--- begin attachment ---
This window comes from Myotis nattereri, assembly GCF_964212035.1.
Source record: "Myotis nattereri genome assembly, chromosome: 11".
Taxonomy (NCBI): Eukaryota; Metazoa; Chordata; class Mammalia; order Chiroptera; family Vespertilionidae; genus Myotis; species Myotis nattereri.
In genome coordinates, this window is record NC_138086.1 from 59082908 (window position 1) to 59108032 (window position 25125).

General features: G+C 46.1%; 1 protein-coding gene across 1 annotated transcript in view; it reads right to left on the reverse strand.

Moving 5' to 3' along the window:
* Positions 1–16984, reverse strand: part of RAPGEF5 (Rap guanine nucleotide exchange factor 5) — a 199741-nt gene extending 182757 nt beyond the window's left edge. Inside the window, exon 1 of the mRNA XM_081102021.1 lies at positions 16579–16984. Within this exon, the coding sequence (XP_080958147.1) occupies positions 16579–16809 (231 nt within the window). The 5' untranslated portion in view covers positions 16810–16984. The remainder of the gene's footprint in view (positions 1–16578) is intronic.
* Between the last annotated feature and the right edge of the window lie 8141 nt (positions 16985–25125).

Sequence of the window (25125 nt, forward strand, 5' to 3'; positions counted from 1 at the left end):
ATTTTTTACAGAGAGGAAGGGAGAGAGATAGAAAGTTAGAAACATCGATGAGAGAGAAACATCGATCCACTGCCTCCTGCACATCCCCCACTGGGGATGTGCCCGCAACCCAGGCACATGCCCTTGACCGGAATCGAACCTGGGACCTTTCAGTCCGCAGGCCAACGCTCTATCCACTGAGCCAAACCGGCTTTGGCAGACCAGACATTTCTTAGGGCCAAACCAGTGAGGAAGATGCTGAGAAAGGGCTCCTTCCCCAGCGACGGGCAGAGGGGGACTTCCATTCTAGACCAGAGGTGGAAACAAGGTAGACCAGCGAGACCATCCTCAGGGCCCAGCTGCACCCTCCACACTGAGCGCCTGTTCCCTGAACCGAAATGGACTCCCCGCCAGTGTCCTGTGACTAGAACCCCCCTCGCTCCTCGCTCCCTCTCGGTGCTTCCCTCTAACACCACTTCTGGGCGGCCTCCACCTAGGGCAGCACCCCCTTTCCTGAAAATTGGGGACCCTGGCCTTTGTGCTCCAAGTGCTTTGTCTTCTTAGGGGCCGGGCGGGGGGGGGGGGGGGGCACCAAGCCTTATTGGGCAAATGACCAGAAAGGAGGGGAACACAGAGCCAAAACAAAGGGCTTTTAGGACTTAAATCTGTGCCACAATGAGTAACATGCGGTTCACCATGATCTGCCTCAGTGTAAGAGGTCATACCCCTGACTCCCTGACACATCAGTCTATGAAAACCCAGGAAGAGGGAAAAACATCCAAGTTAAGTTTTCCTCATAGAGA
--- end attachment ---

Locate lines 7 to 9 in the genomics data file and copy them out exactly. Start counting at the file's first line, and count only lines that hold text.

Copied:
* Positions 1–16984, reverse strand: part of RAPGEF5 (Rap guanine nucleotide exchange factor 5) — a 199741-nt gene extending 182757 nt beyond the window's left edge. Inside the window, exon 1 of the mRNA XM_081102021.1 lies at positions 16579–16984. Within this exon, the coding sequence (XP_080958147.1) occupies positions 16579–16809 (231 nt within the window). The 5' untranslated portion in view covers positions 16810–16984. The remainder of the gene's footprint in view (positions 1–16578) is intronic.
* Between the last annotated feature and the right edge of the window lie 8141 nt (positions 16985–25125).

Sequence of the window (25125 nt, forward strand, 5' to 3'; positions counted from 1 at the left end):